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Dietary Composition and Effects in Inflammatory Bowel Disease

Department of Internal Medicine, School of Medicine, Federal University of Rio de Janeiro, 21941-913 Rio de Janeiro, Brazil
Department of Internal Medicine, D’Or Institute for Research and Education (IDOR), 22281-100 Rio de Janeiro, Brazil
Author to whom correspondence should be addressed.
Nutrients 2019, 11(6), 1398;
Received: 26 May 2019 / Revised: 14 June 2019 / Accepted: 19 June 2019 / Published: 21 June 2019
(This article belongs to the Special Issue Nutrition in Inflammatory Bowel Disease (IBD))
PDF [655 KB, uploaded 21 June 2019]


Dramatic changes in the environment and human lifestyle have been associated with the rise of various chronic complex diseases, such as inflammatory bowel disease (IBD). A dysbiotic gut microbiota has been proposed as a crucial pathogenic element, contributing to immune imbalances and fostering a proinflammatory milieu, which may be associated with disease relapses or even the initiation of IBD. In addition to representing important regulators of the mucosal immunity and the composition of the gut microbiota, food components have been shown to be potential environmental triggers of epigenetic modifications. In the context of chronic intestinal inflammation, dietary habits and specific food components have been implicated as important modulators of epigenetic mechanisms, including DNA methylation, which may predispose a person to the increased risk of the initiation and evolution of IBD. This review provides novel insights about how dietary factors may interact with the intestinal mucosa and modulate immune homeostasis by shaping the intestinal ecosystem, as well as the potential influence of diet in the etiopathogenesis and management of IBD. View Full-Text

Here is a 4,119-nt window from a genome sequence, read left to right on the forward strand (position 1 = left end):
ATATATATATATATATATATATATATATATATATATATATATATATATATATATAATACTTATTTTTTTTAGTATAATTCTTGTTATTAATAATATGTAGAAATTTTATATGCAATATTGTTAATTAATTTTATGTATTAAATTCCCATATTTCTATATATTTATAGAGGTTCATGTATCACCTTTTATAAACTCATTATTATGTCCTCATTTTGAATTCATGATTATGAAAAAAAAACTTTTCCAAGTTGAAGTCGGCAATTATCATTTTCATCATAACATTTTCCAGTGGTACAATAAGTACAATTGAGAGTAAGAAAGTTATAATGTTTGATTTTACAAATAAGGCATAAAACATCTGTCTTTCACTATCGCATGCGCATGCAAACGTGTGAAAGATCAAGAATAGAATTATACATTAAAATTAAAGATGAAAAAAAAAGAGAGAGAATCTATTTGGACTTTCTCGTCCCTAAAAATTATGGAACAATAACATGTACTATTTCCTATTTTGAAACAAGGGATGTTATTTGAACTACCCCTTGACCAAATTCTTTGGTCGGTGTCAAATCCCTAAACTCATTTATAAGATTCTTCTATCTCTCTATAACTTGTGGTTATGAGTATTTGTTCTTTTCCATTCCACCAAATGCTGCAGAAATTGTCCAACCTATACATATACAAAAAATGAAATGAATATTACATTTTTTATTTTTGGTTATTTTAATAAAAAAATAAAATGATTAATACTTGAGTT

Keywords: inflammatory bowel disease; dietary habits; food components; gut microbiota; immune homeostasis; epigenetic changes inflammatory bowel disease; dietary habits; food components; gut microbiota; immune homeostasis; epigenetic changes

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Castro, F.; de Souza, H.S.P. Dietary Composition and Effects in Inflammatory Bowel Disease. Nutrients 2019, 11, 1398.

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